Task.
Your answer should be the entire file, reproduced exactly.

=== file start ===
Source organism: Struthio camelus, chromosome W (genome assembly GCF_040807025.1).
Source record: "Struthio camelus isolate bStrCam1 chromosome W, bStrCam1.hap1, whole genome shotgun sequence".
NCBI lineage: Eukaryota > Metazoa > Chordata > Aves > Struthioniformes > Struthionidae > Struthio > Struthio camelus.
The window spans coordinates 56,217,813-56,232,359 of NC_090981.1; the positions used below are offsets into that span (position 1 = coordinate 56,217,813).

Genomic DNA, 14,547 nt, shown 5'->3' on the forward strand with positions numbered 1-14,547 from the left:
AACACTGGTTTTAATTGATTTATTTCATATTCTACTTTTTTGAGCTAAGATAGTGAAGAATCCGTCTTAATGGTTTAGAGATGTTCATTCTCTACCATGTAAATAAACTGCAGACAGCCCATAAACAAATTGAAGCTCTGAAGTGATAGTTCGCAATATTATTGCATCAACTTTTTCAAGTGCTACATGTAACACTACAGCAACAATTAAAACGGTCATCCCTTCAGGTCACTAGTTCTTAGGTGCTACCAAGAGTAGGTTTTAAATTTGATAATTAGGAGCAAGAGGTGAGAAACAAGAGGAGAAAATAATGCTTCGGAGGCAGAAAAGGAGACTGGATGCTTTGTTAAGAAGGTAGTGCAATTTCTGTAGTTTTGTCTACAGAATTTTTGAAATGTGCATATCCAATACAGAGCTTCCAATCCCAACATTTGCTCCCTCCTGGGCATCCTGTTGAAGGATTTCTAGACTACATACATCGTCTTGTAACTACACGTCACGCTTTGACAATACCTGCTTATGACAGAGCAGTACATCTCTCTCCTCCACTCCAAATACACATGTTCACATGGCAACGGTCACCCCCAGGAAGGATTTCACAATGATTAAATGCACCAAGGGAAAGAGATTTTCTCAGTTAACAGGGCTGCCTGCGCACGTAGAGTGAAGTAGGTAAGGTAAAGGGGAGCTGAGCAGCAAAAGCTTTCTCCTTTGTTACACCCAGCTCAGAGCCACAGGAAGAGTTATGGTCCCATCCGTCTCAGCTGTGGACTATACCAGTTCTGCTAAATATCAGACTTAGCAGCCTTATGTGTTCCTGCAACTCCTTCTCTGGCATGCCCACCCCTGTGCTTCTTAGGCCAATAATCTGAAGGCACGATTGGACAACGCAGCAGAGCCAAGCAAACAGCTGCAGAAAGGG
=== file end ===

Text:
Source organism: Struthio camelus, chromosome W (genome assembly GCF_040807025.1).
Source record: "Struthio camelus isolate bStrCam1 chromosome W, bStrCam1.hap1, whole genome shotgun sequence".
NCBI lineage: Eukaryota > Metazoa > Chordata > Aves > Struthioniformes > Struthionidae > Struthio > Struthio camelus.
The window spans coordinates 56,217,813-56,232,359 of NC_090981.1; the positions used below are offsets into that span (position 1 = coordinate 56,217,813).

Genomic DNA, 14,547 nt, shown 5'->3' on the forward strand with positions numbered 1-14,547 from the left:
AACACTGGTTTTAATTGATTTATTTCATATTCTACTTTTTTGAGCTAAGATAGTGAAGAATCCGTCTTAATGGTTTAGAGATGTTCATTCTCTACCATGTAAATAAACTGCAGACAGCCCATAAACAAATTGAAGCTCTGAAGTGATAGTTCGCAATATTATTGCATCAACTTTTTCAAGTGCTACATGTAACACTACAGCAACAATTAAAACGGTCATCCCTTCAGGTCACTAGTTCTTAGGTGCTACCAAGAGTAGGTTTTAAATTTGATAATTAGGAGCAAGAGGTGAGAAACAAGAGGAGAAAATAATGCTTCGGAGGCAGAAAAGGAGACTGGATGCTTTGTTAAGAAGGTAGTGCAATTTCTGTAGTTTTGTCTACAGAATTTTTGAAATGTGCATATCCAATACAGAGCTTCCAATCCCAACATTTGCTCCCTCCTGGGCATCCTGTTGAAGGATTTCTAGACTACATACATCGTCTTGTAACTACACGTCACGCTTTGACAATACCTGCTTATGACAGAGCAGTACATCTCTCTCCTCCACTCCAAATACACATGTTCACATGGCAACGGTCACCCCCAGGAAGGATTTCACAATGATTAAATGCACCAAGGGAAAGAGATTTTCTCAGTTAACAGGGCTGCCTGCGCACGTAGAGTGAAGTAGGTAAGGTAAAGGGGAGCTGAGCAGCAAAAGCTTTCTCCTTTGTTACACCCAGCTCAGAGCCACAGGAAGAGTTATGGTCCCATCCGTCTCAGCTGTGGACTATACCAGTTCTGCTAAATATCAGACTTAGCAGCCTTATGTGTTCCTGCAACTCCTTCTCTGGCATGCCCACCCCTGTGCTTCTTAGGCCAATAATCTGAAGGCACGATTGGACAACGCAGCAGAGCCAAGCAAACAGCTGCAGAAAGGG